Just like Justin brought sexy back in 2006, I’m bringing this blog back today (and yes I’ve rewritten half of that song in my head to be about a book blog and am happy to share upon request). I took a brief hiatus for the sake of school and sanity, but I couldn’t stay away for long because, as luck would have it, I study books at school! I am fortunate enough to be in a class that has Beloved by Toni Morrison on its reading list and even more fortunate to have a class full of thoughtful and intelligent classmates to discuss it with. For a moment I’d like to comment that Toni Morrison is a must read. Beloved is an excellent book but if you’re not into fiction she does have non-fiction books and essays. For my class we read excerpts from Playing in The Dark: Whiteness and the Literary Imagination and I feel lucky to live in a time that allows me to learn from such a brilliant mind.
Beloved follows Sethe and her daughter Denver eighteen years after Sethe escaped from slavery and eight years after slavery is abolished in the United States. The story begins with a haunted house, “124 was spiteful. Full of a baby’s venom.” Take a moment and breathe in the hook of those first two sentences and try to tell me you’re not curious what happens next. Now feels like a pretty good time to let you know that this book gets odd. It is a ghost story, the house is haunted by Sethe’s dead baby girl, but the “ghostiness” of the story is not what the story is about. In Beloved Toni Morrison is looking at slavery and its lasting harmful impact not from a historical perspective, but from a human perspective.
The story can be hard to follow if you don’t go into it expecting flashbacks and warped reality and time. The book confronts the trauma of slavery with characters that are trying their hardest not to. The past influences and grabs hold of Sethe and Denver in ways they could not predict and, arguably, could not avoid. As the story moves along and the ghost gains more and more power and influence on our main characters the readers become completely immersed in the explosion of trauma and grief that threatens to consume Sethe.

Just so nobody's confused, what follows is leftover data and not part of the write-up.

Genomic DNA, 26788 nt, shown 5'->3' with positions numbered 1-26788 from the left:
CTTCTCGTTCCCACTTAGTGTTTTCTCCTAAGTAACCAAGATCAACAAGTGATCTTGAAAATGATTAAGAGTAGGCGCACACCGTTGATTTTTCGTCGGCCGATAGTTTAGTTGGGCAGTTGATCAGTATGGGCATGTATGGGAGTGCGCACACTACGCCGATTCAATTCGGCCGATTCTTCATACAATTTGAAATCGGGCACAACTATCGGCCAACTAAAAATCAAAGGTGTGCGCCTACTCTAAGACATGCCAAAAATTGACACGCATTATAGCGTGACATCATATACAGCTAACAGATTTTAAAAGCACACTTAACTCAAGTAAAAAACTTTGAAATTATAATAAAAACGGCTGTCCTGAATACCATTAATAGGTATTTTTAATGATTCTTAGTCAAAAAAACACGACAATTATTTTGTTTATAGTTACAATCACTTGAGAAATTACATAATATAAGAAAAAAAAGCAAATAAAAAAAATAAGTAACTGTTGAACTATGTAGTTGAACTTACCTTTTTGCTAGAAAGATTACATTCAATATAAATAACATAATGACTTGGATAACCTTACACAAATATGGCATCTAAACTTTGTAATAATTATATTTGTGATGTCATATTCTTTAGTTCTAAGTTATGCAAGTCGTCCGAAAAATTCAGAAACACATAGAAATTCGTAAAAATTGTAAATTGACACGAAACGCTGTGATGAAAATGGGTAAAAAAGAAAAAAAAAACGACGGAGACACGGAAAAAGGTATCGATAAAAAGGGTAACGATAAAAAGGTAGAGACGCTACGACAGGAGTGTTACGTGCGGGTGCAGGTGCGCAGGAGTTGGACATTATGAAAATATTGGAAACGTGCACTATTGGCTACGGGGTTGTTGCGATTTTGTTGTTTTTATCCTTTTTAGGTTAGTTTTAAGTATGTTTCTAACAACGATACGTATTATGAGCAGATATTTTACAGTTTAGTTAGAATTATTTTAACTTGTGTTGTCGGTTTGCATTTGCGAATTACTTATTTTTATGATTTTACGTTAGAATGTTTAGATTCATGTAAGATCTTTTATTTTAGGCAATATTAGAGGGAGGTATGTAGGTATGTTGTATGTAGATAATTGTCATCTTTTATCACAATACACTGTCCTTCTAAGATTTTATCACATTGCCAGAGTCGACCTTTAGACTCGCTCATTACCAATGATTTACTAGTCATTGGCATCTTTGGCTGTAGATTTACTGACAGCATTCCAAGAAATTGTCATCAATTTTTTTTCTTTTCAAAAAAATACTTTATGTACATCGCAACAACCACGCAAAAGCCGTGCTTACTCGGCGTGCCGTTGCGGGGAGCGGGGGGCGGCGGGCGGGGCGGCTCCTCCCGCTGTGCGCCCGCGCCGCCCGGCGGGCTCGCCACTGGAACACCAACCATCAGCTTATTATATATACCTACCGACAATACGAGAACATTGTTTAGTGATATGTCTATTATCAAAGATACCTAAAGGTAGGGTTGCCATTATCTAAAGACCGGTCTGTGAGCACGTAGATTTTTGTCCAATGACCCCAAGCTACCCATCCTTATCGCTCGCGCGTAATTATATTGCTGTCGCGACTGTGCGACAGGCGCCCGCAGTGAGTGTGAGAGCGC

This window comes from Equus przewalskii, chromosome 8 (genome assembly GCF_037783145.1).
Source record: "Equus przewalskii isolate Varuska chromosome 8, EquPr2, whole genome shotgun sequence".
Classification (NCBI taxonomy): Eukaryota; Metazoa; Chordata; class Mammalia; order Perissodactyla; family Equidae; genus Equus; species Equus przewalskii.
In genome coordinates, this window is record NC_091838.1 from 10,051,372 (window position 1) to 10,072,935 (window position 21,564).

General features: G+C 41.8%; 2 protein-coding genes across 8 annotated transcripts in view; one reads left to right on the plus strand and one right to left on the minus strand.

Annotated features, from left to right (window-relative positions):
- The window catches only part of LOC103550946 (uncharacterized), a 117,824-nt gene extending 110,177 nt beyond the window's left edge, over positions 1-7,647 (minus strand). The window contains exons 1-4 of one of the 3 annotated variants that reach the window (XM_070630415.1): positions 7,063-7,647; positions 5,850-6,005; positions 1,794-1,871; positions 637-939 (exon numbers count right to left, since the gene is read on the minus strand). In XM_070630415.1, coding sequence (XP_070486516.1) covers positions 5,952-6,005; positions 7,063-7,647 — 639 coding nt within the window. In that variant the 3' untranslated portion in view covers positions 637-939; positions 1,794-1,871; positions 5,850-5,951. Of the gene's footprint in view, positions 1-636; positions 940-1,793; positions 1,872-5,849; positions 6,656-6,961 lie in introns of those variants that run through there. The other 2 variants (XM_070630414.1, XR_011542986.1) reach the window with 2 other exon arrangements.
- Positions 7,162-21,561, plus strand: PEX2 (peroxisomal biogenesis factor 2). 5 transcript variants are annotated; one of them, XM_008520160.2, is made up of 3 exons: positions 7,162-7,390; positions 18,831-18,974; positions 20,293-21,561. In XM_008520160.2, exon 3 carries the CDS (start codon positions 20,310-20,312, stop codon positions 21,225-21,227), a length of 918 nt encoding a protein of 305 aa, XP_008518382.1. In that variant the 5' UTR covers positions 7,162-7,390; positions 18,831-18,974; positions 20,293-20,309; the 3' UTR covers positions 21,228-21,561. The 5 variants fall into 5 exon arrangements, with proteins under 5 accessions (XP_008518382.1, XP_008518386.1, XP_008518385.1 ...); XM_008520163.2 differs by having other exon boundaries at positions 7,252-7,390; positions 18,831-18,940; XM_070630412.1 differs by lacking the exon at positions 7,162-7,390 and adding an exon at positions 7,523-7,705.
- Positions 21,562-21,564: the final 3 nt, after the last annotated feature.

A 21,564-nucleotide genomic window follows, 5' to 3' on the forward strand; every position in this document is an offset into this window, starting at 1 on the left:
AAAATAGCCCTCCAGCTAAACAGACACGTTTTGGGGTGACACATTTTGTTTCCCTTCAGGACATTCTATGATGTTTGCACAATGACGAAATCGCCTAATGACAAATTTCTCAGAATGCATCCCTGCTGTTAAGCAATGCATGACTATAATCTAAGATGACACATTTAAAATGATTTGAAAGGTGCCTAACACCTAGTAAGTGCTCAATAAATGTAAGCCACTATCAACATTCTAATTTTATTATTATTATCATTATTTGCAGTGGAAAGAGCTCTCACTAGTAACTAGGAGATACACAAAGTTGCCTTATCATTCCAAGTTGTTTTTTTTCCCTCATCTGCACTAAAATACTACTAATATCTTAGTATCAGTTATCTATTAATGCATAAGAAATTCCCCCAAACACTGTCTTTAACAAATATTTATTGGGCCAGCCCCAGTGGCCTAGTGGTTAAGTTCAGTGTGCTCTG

There is a section of three chapters in which each chapter is from a different characters perspective that I, as a writer and critical reader, totally geeked out about. Every moment of that reading experience mimics the experience of the narrator herself, down to the formatting of the words on the page. This is the type of care that Toni Morrison put into Beloved in addition to using beautiful language. It gets odd and is absolutely, at times, difficult to read, but it is so key to understanding slavery not as a history but as a far reaching trauma incited upon an entire race of people.
Common Place Book Entries
“Her past had been like her present—intolerable—and since she knew death was anything but forgetfulness, she used the little energy left her for pondering colors.” –Beloved by Toni Morrison
“It never looked as terrible as it was and it made her wonder if hell was a pretty place too.” -Beloved by Toni Morrison
“They were not holding hands but their shadows were.” –Beloved by Toni Morrison
“Freeing yourself was one thing; claiming ownership of that free self was another.” –Beloved by Toni Morrison
“It was lovely. Not to be stared at, not seen, but being pulled into view by the interested, uncritical eyes of the other.” –Beloved by Toni Morrison
“Now she is crying because she has no self. Death is a skipped meal compared to this.” –Beloved by Toni Morrison
“God puzzled her and she was too ashamed of Him to say so.” –Beloved by Toni Morrison
“Clever, but schoolteacher beat him anyway to show him that definitions belonged to the definers—not the defined.” –Beloved by Toni Morrison
“the others do not know he is dead I know his song is gone now I love his pretty little teeth instead” –Beloved by Toni Morrison
“…being so in love with the look of the world, putting up with anything and everything, just to stay alive in a place where a moon he had no right to was nevertheless there.” –Beloved by Toni Morrison
“Maybe they were simply nice people who could hold meanness toward each other for just so long and when trouble rode bareback among them, quickly, easily they did what they could to trip him up.” –Beloved by Toni Morrison
Keep reading. Keep learning. Keep listening. Keep creating.